On reflection, it's not surprising that people living with a chronic heart condition (CHD), who have often endured multiple traumatic medical procedures that are only temporary fixes (not cures) have higher mental health concerns. People with CHD as well as their families have a poorer quality of life than the general population and suffer higher rates of mental health problems including depression, anxiety and post-traumatic stress disorder (PTSD). Almost 1 in 3 people living with CHD experience anxiety and depression. Additionally, almost 80% of parents of children with CHD have profound levels of psychological distress including anxiety, depression and post-traumatic stress disorder. The new CHD National Action Plan identified this as a key issue and proposes the development of a world-first Mental Health and Neurodevelopmental Standards as part of the National Standards of Care among other initiatives. If you or your family need any help please call the Heartkids Helpline – 1800 432 785.
Question: Do you think CHD affects girls and women differently than men?
Elle Pendrick: Absolutely! CHD can have an incredible impact on girls and women! With my type of complex CHD there is a much higher chance of maternal mortality. I had to have the difficult discussion about this with my gorgeous husband in our early stages of dating and we decided together not to take the risk and will never have our own children. While we are ok with our decision, I find as I'm getting older I get more questions about this and sometimes find them a bit confronting. When I was in Southeast Asia recently several local women found it astounding my husband still married me when I couldn't give him children. I know ladies, I'm a very lucky lady indeed!
In addition to the baby issue, surgical interventions to temporarily mend our broken hearts, like open heart surgery, can also impact women's bodies differently than men. After my last open heart surgery my boobs went all over the place (,)(') and took months to get back to their natural position (.)(.) which makes bra shopping hilarious. I also ended up anaemic 9 months after the surgery because my period went haywire. I still do not understand how heart surgery and periods are related, but trust me they are. Sometimes I felt quite isolated going through these experiences by myself. I can't put into words what it has meant to meet other women with CHD through HeartKids. I'm all teary now trying to explain it, but the word that comes through the strongest is relief. I'm not alone, and I don't know how to thank HeartKids enough for giving me this profound feeling of belonging and understanding.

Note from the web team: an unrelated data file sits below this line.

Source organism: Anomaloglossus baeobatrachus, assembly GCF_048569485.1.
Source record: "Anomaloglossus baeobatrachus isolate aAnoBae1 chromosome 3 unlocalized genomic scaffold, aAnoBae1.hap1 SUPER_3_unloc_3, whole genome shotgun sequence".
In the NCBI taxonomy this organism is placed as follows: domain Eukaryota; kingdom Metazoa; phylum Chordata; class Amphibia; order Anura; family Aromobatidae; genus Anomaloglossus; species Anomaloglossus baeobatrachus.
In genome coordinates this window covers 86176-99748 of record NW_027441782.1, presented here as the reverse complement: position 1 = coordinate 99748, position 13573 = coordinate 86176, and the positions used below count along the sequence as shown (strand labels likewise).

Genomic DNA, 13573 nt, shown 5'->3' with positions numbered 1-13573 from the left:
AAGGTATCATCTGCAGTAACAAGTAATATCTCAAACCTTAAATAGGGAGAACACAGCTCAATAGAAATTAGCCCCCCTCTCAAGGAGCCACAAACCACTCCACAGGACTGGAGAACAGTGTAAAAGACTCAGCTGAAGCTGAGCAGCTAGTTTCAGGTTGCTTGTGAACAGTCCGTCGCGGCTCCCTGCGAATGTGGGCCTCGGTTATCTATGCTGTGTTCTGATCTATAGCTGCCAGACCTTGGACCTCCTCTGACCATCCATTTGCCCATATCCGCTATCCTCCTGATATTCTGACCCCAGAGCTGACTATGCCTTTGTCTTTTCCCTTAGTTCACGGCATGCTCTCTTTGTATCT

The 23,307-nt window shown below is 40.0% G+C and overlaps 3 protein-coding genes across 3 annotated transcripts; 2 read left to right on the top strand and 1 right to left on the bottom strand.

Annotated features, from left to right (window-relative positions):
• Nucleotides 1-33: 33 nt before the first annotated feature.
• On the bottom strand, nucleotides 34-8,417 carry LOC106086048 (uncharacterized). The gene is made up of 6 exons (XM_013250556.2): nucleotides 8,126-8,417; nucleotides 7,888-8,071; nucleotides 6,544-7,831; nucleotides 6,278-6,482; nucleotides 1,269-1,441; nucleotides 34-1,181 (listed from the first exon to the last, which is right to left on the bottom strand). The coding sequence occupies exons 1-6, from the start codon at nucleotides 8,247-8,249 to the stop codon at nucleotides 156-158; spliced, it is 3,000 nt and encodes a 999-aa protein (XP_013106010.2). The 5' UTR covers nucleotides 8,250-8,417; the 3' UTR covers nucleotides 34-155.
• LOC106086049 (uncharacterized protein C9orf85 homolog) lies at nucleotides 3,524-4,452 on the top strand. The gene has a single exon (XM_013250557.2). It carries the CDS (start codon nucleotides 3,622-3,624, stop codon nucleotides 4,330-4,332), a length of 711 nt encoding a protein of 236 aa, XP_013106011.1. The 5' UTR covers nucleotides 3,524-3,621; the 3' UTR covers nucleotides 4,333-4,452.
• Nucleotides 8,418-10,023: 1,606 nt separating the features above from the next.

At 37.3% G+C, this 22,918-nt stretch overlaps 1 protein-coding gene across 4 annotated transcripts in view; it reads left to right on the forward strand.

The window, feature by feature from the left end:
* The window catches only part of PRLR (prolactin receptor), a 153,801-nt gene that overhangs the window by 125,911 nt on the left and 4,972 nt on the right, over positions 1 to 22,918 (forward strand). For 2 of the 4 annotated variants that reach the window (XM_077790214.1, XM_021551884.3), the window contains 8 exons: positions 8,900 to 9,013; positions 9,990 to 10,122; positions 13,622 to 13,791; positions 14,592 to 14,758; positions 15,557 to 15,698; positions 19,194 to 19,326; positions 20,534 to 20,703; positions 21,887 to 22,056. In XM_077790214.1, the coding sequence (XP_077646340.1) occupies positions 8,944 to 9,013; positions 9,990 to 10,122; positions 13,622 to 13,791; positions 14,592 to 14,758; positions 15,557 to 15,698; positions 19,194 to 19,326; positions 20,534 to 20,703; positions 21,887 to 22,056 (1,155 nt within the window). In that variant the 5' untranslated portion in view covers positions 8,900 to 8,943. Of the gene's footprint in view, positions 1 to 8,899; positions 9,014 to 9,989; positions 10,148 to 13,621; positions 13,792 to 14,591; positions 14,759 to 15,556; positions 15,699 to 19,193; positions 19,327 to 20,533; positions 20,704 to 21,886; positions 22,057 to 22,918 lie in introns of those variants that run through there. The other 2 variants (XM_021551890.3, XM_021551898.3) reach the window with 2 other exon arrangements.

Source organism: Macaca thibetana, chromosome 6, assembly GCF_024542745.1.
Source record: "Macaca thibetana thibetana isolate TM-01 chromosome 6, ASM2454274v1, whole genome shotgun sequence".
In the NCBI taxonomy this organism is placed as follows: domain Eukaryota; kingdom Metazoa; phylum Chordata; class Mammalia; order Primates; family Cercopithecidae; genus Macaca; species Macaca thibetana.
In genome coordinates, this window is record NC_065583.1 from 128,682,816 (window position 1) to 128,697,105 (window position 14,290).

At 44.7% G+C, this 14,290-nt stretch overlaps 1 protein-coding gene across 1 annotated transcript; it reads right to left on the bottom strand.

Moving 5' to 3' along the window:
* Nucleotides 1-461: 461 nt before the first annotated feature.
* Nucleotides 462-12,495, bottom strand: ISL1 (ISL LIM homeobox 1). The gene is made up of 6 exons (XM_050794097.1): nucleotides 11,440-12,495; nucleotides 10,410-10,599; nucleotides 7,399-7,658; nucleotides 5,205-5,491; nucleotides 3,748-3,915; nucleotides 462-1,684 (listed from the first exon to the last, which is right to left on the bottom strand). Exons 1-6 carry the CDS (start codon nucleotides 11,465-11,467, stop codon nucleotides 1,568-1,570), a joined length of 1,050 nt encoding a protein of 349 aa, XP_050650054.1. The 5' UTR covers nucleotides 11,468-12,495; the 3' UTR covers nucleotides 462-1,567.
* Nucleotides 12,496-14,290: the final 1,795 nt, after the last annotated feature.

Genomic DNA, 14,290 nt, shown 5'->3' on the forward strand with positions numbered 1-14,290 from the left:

Question: Can you talk us through how important exercise is to your health?
Elle Pendrick: Exercise and I have had a long term love-hate relationship my whole life. In primary school I did little athletics, physical culture and hockey – I was terrible at all of them. In high school I did everything I could to get out of exercise. In my 20s I didn't do any type of structured exercise, but I'm convinced that dancing the night away at a night club counted. Finally, after my 5th open heart surgery in 2016 I went to hospital out-patient rehabilitation and it changed my views and experience of exercise entirely! I now do exercise my way, not the way sports magazines or celebrities say, because let's face it most of them have never heard of CHD. Having an exercise buddy in my husband and new technologies have also made exercise more doable. With my electric bike, I can let my competitive side out and race my husband around the lake in Canberra! I've written some tips about CHD and exercise you can check out here.
Question: What's the main message you'd like to spread for CHD Awareness Month?
Elle Pendrick: My main message is that CHD exists and HeartKids need more support!